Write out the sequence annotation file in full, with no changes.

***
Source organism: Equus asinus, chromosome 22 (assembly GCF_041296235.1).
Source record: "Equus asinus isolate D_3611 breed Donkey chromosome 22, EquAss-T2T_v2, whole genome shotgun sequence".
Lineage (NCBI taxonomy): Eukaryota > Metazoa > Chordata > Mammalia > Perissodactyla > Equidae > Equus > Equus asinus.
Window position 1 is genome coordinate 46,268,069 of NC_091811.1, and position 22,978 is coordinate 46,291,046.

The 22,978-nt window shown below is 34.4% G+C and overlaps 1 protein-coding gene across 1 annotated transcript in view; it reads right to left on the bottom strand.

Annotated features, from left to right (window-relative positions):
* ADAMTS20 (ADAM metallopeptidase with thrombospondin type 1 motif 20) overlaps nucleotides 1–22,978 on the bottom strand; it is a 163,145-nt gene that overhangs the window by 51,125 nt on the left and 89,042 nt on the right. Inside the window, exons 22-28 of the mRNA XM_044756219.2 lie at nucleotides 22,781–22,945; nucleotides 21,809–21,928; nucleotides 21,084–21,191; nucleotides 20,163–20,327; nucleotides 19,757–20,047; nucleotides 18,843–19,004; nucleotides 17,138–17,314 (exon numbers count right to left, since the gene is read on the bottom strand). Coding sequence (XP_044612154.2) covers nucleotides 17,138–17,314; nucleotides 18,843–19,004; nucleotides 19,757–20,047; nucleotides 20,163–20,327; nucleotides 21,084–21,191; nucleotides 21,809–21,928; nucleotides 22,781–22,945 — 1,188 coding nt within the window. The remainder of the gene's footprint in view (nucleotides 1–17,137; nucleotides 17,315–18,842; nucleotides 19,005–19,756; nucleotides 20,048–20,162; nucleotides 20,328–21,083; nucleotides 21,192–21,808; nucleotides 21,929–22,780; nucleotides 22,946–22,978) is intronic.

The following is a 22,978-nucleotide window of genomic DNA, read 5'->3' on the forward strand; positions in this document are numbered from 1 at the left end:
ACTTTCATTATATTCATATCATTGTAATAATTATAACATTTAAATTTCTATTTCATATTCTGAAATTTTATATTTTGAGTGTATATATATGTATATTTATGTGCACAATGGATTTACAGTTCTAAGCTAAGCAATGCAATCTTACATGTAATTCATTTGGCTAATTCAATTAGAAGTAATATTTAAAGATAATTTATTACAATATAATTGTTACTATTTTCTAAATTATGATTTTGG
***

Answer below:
Source organism: Equus asinus, chromosome 22 (assembly GCF_041296235.1).
Source record: "Equus asinus isolate D_3611 breed Donkey chromosome 22, EquAss-T2T_v2, whole genome shotgun sequence".
Lineage (NCBI taxonomy): Eukaryota > Metazoa > Chordata > Mammalia > Perissodactyla > Equidae > Equus > Equus asinus.
Window position 1 is genome coordinate 46,268,069 of NC_091811.1, and position 22,978 is coordinate 46,291,046.

The 22,978-nt window shown below is 34.4% G+C and overlaps 1 protein-coding gene across 1 annotated transcript in view; it reads right to left on the bottom strand.

Annotated features, from left to right (window-relative positions):
* ADAMTS20 (ADAM metallopeptidase with thrombospondin type 1 motif 20) overlaps nucleotides 1–22,978 on the bottom strand; it is a 163,145-nt gene that overhangs the window by 51,125 nt on the left and 89,042 nt on the right. Inside the window, exons 22-28 of the mRNA XM_044756219.2 lie at nucleotides 22,781–22,945; nucleotides 21,809–21,928; nucleotides 21,084–21,191; nucleotides 20,163–20,327; nucleotides 19,757–20,047; nucleotides 18,843–19,004; nucleotides 17,138–17,314 (exon numbers count right to left, since the gene is read on the bottom strand). Coding sequence (XP_044612154.2) covers nucleotides 17,138–17,314; nucleotides 18,843–19,004; nucleotides 19,757–20,047; nucleotides 20,163–20,327; nucleotides 21,084–21,191; nucleotides 21,809–21,928; nucleotides 22,781–22,945 — 1,188 coding nt within the window. The remainder of the gene's footprint in view (nucleotides 1–17,137; nucleotides 17,315–18,842; nucleotides 19,005–19,756; nucleotides 20,048–20,162; nucleotides 20,328–21,083; nucleotides 21,192–21,808; nucleotides 21,929–22,780; nucleotides 22,946–22,978) is intronic.

The following is a 22,978-nucleotide window of genomic DNA, read 5'->3' on the forward strand; positions in this document are numbered from 1 at the left end:
ACTTTCATTATATTCATATCATTGTAATAATTATAACATTTAAATTTCTATTTCATATTCTGAAATTTTATATTTTGAGTGTATATATATGTATATTTATGTGCACAATGGATTTACAGTTCTAAGCTAAGCAATGCAATCTTACATGTAATTCATTTGGCTAATTCAATTAGAAGTAATATTTAAAGATAATTTATTACAATATAATTGTTACTATTTTCTAAATTATGATTTTGG